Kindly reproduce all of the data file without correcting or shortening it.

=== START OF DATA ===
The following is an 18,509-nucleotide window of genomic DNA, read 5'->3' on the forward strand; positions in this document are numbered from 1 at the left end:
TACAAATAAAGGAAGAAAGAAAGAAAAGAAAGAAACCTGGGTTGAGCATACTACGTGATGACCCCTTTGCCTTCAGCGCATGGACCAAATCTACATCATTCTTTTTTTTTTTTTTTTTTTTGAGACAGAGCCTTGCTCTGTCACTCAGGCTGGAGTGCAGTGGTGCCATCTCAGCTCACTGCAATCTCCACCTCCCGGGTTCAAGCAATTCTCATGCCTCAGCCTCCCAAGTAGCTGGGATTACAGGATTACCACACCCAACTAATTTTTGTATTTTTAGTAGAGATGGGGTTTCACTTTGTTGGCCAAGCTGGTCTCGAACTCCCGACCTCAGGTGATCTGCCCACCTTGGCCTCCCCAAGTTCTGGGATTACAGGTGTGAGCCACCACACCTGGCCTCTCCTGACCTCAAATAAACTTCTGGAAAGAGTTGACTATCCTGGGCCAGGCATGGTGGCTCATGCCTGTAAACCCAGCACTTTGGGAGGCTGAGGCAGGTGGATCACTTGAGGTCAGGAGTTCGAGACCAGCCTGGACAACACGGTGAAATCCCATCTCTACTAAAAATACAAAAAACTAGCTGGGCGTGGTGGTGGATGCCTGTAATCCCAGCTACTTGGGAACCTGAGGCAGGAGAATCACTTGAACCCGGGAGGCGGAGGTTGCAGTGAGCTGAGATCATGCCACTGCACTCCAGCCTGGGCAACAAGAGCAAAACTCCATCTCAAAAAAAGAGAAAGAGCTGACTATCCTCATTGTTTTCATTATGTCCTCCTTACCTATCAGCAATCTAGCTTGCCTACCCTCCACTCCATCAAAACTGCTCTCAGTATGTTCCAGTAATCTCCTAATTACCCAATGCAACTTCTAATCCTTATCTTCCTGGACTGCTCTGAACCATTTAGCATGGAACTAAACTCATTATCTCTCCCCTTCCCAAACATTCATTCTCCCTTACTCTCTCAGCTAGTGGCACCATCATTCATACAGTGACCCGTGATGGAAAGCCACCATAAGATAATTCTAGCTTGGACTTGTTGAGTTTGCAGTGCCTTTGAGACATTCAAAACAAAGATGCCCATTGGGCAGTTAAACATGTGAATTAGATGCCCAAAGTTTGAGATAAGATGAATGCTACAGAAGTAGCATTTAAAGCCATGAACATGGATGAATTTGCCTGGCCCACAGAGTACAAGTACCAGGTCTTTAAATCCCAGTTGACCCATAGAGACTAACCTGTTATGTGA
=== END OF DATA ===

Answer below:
The following is an 18,509-nucleotide window of genomic DNA, read 5'->3' on the forward strand; positions in this document are numbered from 1 at the left end:
TACAAATAAAGGAAGAAAGAAAGAAAAGAAAGAAACCTGGGTTGAGCATACTACGTGATGACCCCTTTGCCTTCAGCGCATGGACCAAATCTACATCATTCTTTTTTTTTTTTTTTTTTTTGAGACAGAGCCTTGCTCTGTCACTCAGGCTGGAGTGCAGTGGTGCCATCTCAGCTCACTGCAATCTCCACCTCCCGGGTTCAAGCAATTCTCATGCCTCAGCCTCCCAAGTAGCTGGGATTACAGGATTACCACACCCAACTAATTTTTGTATTTTTAGTAGAGATGGGGTTTCACTTTGTTGGCCAAGCTGGTCTCGAACTCCCGACCTCAGGTGATCTGCCCACCTTGGCCTCCCCAAGTTCTGGGATTACAGGTGTGAGCCACCACACCTGGCCTCTCCTGACCTCAAATAAACTTCTGGAAAGAGTTGACTATCCTGGGCCAGGCATGGTGGCTCATGCCTGTAAACCCAGCACTTTGGGAGGCTGAGGCAGGTGGATCACTTGAGGTCAGGAGTTCGAGACCAGCCTGGACAACACGGTGAAATCCCATCTCTACTAAAAATACAAAAAACTAGCTGGGCGTGGTGGTGGATGCCTGTAATCCCAGCTACTTGGGAACCTGAGGCAGGAGAATCACTTGAACCCGGGAGGCGGAGGTTGCAGTGAGCTGAGATCATGCCACTGCACTCCAGCCTGGGCAACAAGAGCAAAACTCCATCTCAAAAAAAGAGAAAGAGCTGACTATCCTCATTGTTTTCATTATGTCCTCCTTACCTATCAGCAATCTAGCTTGCCTACCCTCCACTCCATCAAAACTGCTCTCAGTATGTTCCAGTAATCTCCTAATTACCCAATGCAACTTCTAATCCTTATCTTCCTGGACTGCTCTGAACCATTTAGCATGGAACTAAACTCATTATCTCTCCCCTTCCCAAACATTCATTCTCCCTTACTCTCTCAGCTAGTGGCACCATCATTCATACAGTGACCCGTGATGGAAAGCCACCATAAGATAATTCTAGCTTGGACTTGTTGAGTTTGCAGTGCCTTTGAGACATTCAAAACAAAGATGCCCATTGGGCAGTTAAACATGTGAATTAGATGCCCAAAGTTTGAGATAAGATGAATGCTACAGAAGTAGCATTTAAAGCCATGAACATGGATGAATTTGCCTGGCCCACAGAGTACAAGTACCAGGTCTTTAAATCCCAGTTGACCCATAGAGACTAACCTGTTATGTGA